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July 21, 2011

New nation of Southern Sudan seeks to develop agriculture

by Cathy Majtenyi

During more than two decades of war, the people of southern Sudan relied heavily on food aid brought in by foreign aid agencies. Following the signing of the north-south peace agreement, and on the eve of South Sudan’s independence, the focus is now shifting from providing emergency food relief to developing long-term agricultural policies.

People here have long needed emergency food aid to survive. Civil war plagued Sudan for two decades, before a peace agreement in 2005 ended the fighting between north and south. Then a referendum earlier this year brought southern independence. South Sudan becomes the world’s newest country July 9.

And agricultural is the new government's top priority.

The U.N.’s Food and Agriculture Organization and the government are monitoring food production, rainfall and other trends.

Government officials say only four per cent of SouthSudan is farmed, yielding around 700,000 metric tons of cereals a year.

Undersecretary of Agriculture Beda Machar Deng wants to change that. “The Ministry of Agriculture is aiming by year 2011, the food production will be at least 1.2 million metric tons, that could be able to feed the farming population that we have," he said.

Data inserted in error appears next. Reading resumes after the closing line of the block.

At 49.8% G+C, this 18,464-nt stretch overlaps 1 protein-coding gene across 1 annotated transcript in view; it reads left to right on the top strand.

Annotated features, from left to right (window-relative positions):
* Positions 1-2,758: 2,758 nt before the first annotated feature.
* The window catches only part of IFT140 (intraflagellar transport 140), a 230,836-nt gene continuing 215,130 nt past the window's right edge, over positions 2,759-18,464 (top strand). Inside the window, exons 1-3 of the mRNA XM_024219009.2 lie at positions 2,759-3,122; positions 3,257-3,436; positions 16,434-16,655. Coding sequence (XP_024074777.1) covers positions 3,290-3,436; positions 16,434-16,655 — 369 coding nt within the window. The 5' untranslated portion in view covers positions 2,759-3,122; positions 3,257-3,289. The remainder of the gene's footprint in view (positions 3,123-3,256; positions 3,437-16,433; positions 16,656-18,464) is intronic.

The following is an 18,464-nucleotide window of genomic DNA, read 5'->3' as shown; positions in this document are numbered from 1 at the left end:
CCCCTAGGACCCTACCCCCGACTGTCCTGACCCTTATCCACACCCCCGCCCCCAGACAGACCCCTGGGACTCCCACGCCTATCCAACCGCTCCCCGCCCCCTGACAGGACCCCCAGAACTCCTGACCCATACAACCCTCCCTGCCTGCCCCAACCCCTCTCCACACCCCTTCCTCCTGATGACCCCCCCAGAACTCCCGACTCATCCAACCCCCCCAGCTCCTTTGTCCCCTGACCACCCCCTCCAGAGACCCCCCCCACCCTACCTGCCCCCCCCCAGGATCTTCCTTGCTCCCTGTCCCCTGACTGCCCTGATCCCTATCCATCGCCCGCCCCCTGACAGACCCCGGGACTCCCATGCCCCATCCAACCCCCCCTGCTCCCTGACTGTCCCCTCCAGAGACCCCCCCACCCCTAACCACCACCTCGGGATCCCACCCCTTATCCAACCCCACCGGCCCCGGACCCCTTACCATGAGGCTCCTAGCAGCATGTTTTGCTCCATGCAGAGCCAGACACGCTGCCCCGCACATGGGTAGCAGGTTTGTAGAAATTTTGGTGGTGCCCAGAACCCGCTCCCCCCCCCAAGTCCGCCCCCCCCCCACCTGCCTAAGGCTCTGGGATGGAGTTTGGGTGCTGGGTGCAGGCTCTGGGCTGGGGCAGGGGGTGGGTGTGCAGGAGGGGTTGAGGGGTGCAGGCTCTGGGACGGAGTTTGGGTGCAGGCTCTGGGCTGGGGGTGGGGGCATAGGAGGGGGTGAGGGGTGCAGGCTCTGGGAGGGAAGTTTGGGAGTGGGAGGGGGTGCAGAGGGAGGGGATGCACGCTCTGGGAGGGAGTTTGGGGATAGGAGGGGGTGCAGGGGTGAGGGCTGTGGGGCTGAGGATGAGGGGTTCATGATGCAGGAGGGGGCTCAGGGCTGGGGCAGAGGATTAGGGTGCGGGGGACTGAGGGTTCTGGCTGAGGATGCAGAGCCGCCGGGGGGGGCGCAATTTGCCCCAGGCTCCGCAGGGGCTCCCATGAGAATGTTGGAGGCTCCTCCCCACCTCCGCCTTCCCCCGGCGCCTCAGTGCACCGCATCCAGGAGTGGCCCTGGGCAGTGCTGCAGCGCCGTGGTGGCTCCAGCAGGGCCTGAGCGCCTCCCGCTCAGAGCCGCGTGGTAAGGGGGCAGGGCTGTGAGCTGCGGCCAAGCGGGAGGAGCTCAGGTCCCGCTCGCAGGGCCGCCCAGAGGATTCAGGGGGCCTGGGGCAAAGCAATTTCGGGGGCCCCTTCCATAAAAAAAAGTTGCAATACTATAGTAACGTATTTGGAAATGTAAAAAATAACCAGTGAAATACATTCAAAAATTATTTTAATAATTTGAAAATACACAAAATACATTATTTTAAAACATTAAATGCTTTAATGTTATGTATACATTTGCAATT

Deng says his ministry is encouraging farmers to move beyond subsistence farming.

But South Sudan's limited number of all-weather roads presents a problem. Cattle rustling and banditry also are problems.

As are the remnants of war, said Undersecretary Deng. “Even up to now, the mines are taking tractors, up to now the mines are taking people, up to now the mines are also blowing up cattle in the farms. The mines are still there, so the population is still fearing," he said.

But, Deng says he still thinks that with the right planning and support South Sudan can be become Africa's breadbasket.

VOA News

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